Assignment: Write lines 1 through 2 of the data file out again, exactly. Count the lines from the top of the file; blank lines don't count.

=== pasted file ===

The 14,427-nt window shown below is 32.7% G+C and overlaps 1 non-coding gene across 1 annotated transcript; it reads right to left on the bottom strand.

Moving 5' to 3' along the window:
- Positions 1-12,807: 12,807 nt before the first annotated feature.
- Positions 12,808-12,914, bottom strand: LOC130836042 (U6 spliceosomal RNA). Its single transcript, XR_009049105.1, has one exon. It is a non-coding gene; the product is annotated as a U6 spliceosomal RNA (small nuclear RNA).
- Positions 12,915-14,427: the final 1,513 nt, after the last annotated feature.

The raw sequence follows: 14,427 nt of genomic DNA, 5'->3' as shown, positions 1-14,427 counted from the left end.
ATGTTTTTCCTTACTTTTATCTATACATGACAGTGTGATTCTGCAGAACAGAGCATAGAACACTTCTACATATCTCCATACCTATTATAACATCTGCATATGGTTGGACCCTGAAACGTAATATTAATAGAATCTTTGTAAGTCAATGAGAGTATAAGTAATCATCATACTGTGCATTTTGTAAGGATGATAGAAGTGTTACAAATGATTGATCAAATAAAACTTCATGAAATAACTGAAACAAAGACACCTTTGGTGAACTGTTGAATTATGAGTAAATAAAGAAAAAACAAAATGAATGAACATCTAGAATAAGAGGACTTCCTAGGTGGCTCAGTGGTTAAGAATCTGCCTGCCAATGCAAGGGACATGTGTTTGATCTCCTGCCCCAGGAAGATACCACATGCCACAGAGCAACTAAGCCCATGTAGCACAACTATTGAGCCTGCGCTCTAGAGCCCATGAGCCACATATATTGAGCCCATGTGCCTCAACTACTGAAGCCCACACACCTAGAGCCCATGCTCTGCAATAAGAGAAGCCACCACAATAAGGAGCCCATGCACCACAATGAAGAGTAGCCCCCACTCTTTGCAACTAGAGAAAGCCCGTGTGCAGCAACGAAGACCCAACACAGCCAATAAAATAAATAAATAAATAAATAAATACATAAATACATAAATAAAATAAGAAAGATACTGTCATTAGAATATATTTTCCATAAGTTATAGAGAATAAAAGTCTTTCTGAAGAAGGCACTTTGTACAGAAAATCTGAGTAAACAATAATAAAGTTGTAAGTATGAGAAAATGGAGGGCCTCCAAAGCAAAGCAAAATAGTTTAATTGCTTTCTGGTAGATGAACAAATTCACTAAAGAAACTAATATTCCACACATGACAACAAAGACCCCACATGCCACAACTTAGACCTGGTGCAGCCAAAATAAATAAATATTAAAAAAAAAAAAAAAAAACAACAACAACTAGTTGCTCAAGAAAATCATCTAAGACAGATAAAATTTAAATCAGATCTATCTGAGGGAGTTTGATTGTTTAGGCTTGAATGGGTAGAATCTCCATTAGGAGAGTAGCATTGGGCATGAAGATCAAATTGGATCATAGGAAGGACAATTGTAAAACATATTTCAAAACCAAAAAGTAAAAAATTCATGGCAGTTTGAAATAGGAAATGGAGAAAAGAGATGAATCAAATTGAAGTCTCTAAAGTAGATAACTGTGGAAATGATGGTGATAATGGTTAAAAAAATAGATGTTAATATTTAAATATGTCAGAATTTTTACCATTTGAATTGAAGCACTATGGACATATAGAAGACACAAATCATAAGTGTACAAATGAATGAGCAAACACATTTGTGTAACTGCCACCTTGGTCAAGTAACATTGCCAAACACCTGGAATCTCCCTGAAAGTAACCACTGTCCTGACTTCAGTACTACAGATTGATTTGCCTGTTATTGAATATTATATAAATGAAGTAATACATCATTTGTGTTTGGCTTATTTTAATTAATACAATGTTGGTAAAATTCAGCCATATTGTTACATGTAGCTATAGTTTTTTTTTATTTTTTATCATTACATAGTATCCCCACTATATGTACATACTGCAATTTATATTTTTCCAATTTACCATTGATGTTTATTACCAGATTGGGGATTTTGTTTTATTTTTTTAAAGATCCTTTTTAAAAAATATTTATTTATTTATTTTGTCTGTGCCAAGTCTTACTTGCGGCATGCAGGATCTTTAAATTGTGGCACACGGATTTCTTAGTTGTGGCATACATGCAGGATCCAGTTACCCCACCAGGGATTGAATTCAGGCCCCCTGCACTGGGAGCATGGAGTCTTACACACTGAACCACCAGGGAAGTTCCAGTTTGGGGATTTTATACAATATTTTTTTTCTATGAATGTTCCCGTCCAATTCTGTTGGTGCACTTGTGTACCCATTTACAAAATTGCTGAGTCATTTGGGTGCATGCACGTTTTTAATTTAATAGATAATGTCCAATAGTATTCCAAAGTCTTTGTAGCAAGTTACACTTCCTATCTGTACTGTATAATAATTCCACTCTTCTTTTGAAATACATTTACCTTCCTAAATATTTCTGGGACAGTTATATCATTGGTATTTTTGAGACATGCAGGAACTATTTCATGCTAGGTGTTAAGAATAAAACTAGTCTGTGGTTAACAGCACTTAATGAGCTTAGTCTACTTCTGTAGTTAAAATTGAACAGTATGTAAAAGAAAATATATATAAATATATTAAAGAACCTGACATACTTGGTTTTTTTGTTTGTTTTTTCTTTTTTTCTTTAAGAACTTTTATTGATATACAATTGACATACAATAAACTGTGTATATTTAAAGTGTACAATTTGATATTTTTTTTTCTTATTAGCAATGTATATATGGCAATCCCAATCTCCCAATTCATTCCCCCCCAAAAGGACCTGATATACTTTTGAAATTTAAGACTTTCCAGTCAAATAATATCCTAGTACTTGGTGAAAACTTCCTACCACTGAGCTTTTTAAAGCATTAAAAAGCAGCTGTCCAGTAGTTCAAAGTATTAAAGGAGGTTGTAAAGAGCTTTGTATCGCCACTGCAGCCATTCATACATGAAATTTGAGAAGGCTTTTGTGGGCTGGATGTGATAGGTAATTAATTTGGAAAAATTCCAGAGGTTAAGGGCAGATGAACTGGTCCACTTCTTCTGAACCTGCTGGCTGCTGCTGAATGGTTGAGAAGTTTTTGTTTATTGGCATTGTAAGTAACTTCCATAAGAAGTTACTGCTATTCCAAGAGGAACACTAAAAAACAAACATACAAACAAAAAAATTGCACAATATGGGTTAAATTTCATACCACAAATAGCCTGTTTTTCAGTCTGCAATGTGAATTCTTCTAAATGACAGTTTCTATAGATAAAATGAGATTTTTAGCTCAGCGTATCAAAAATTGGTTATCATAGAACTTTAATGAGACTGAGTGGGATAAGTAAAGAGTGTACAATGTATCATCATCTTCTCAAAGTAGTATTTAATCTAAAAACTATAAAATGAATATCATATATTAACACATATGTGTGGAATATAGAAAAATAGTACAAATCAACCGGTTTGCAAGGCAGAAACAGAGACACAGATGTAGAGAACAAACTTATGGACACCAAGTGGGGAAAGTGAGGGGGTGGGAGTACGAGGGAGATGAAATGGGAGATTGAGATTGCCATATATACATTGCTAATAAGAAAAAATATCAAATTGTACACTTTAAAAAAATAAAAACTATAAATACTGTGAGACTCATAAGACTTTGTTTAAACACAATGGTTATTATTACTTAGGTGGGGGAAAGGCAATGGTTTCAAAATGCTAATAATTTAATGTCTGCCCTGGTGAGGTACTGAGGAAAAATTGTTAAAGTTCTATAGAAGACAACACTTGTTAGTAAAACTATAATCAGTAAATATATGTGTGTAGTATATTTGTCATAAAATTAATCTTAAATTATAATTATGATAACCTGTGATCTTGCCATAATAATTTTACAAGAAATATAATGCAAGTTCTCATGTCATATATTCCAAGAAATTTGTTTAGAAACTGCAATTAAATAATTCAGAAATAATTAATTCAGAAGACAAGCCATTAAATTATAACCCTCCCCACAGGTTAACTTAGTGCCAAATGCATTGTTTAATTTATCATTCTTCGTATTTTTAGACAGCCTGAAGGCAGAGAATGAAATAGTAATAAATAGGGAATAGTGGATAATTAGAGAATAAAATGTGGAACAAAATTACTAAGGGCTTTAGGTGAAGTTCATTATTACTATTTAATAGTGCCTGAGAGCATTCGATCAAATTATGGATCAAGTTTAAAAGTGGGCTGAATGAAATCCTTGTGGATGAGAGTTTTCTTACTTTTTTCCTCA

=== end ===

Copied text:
The 14,427-nt window shown below is 32.7% G+C and overlaps 1 non-coding gene across 1 annotated transcript; it reads right to left on the bottom strand.

Moving 5' to 3' along the window: